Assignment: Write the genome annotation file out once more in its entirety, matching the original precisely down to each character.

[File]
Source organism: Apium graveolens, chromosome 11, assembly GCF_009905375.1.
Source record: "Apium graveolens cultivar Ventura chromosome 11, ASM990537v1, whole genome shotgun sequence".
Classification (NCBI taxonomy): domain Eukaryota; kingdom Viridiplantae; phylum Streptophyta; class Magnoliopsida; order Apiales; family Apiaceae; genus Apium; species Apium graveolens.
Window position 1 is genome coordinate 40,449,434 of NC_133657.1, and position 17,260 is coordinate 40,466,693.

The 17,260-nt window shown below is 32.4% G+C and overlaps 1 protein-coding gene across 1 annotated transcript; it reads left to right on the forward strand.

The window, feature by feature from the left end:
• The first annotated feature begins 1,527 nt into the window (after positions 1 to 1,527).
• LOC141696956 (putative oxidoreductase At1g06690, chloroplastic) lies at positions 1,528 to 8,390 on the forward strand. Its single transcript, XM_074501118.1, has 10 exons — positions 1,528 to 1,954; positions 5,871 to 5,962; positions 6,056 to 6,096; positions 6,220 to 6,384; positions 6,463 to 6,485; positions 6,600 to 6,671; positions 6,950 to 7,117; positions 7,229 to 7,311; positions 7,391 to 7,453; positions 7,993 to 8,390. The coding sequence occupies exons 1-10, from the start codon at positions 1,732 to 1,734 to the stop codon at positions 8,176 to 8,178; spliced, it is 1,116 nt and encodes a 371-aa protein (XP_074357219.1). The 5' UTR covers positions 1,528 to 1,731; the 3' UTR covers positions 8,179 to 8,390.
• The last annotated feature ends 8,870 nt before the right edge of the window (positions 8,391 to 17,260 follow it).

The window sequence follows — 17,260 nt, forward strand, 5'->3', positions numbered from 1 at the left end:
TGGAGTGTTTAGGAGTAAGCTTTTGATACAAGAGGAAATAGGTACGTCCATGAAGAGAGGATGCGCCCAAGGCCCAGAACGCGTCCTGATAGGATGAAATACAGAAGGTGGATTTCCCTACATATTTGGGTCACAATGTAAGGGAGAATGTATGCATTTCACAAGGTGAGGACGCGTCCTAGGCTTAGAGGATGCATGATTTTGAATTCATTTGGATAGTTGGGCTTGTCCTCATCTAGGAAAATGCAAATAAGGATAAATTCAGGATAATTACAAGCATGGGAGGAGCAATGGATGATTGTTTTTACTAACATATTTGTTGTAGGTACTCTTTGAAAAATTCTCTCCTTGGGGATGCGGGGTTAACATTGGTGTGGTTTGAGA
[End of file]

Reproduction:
Source organism: Apium graveolens, chromosome 11, assembly GCF_009905375.1.
Source record: "Apium graveolens cultivar Ventura chromosome 11, ASM990537v1, whole genome shotgun sequence".
Classification (NCBI taxonomy): domain Eukaryota; kingdom Viridiplantae; phylum Streptophyta; class Magnoliopsida; order Apiales; family Apiaceae; genus Apium; species Apium graveolens.
Window position 1 is genome coordinate 40,449,434 of NC_133657.1, and position 17,260 is coordinate 40,466,693.

The 17,260-nt window shown below is 32.4% G+C and overlaps 1 protein-coding gene across 1 annotated transcript; it reads left to right on the forward strand.

The window, feature by feature from the left end:
• The first annotated feature begins 1,527 nt into the window (after positions 1 to 1,527).
• LOC141696956 (putative oxidoreductase At1g06690, chloroplastic) lies at positions 1,528 to 8,390 on the forward strand. Its single transcript, XM_074501118.1, has 10 exons — positions 1,528 to 1,954; positions 5,871 to 5,962; positions 6,056 to 6,096; positions 6,220 to 6,384; positions 6,463 to 6,485; positions 6,600 to 6,671; positions 6,950 to 7,117; positions 7,229 to 7,311; positions 7,391 to 7,453; positions 7,993 to 8,390. The coding sequence occupies exons 1-10, from the start codon at positions 1,732 to 1,734 to the stop codon at positions 8,176 to 8,178; spliced, it is 1,116 nt and encodes a 371-aa protein (XP_074357219.1). The 5' UTR covers positions 1,528 to 1,731; the 3' UTR covers positions 8,179 to 8,390.
• The last annotated feature ends 8,870 nt before the right edge of the window (positions 8,391 to 17,260 follow it).

The window sequence follows — 17,260 nt, forward strand, 5'->3', positions numbered from 1 at the left end:
TGGAGTGTTTAGGAGTAAGCTTTTGATACAAGAGGAAATAGGTACGTCCATGAAGAGAGGATGCGCCCAAGGCCCAGAACGCGTCCTGATAGGATGAAATACAGAAGGTGGATTTCCCTACATATTTGGGTCACAATGTAAGGGAGAATGTATGCATTTCACAAGGTGAGGACGCGTCCTAGGCTTAGAGGATGCATGATTTTGAATTCATTTGGATAGTTGGGCTTGTCCTCATCTAGGAAAATGCAAATAAGGATAAATTCAGGATAATTACAAGCATGGGAGGAGCAATGGATGATTGTTTTTACTAACATATTTGTTGTAGGTACTCTTTGAAAAATTCTCTCCTTGGGGATGCGGGGTTAACATTGGTGTGGTTTGAGA